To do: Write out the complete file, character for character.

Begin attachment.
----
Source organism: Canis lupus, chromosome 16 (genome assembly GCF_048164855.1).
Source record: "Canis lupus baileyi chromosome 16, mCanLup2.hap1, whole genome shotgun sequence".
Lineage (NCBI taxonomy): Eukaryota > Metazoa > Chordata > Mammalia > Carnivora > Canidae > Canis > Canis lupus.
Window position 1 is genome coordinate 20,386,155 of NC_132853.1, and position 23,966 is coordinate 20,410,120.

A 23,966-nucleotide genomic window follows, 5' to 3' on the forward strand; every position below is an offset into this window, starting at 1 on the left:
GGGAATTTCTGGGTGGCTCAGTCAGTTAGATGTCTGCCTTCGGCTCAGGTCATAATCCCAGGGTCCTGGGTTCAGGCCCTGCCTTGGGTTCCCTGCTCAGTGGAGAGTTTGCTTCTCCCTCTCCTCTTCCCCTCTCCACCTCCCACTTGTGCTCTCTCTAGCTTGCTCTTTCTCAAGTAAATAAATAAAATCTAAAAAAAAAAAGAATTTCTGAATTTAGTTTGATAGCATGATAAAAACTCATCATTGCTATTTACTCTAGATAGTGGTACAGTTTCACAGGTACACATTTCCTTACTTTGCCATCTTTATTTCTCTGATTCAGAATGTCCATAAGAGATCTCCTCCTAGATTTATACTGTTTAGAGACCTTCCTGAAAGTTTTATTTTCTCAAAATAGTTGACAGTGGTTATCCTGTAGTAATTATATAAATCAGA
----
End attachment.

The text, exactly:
Source organism: Canis lupus, chromosome 16 (genome assembly GCF_048164855.1).
Source record: "Canis lupus baileyi chromosome 16, mCanLup2.hap1, whole genome shotgun sequence".
Lineage (NCBI taxonomy): Eukaryota > Metazoa > Chordata > Mammalia > Carnivora > Canidae > Canis > Canis lupus.
Window position 1 is genome coordinate 20,386,155 of NC_132853.1, and position 23,966 is coordinate 20,410,120.

A 23,966-nucleotide genomic window follows, 5' to 3' on the forward strand; every position below is an offset into this window, starting at 1 on the left:
GGGAATTTCTGGGTGGCTCAGTCAGTTAGATGTCTGCCTTCGGCTCAGGTCATAATCCCAGGGTCCTGGGTTCAGGCCCTGCCTTGGGTTCCCTGCTCAGTGGAGAGTTTGCTTCTCCCTCTCCTCTTCCCCTCTCCACCTCCCACTTGTGCTCTCTCTAGCTTGCTCTTTCTCAAGTAAATAAATAAAATCTAAAAAAAAAAAGAATTTCTGAATTTAGTTTGATAGCATGATAAAAACTCATCATTGCTATTTACTCTAGATAGTGGTACAGTTTCACAGGTACACATTTCCTTACTTTGCCATCTTTATTTCTCTGATTCAGAATGTCCATAAGAGATCTCCTCCTAGATTTATACTGTTTAGAGACCTTCCTGAAAGTTTTATTTTCTCAAAATAGTTGACAGTGGTTATCCTGTAGTAATTATATAAATCAGA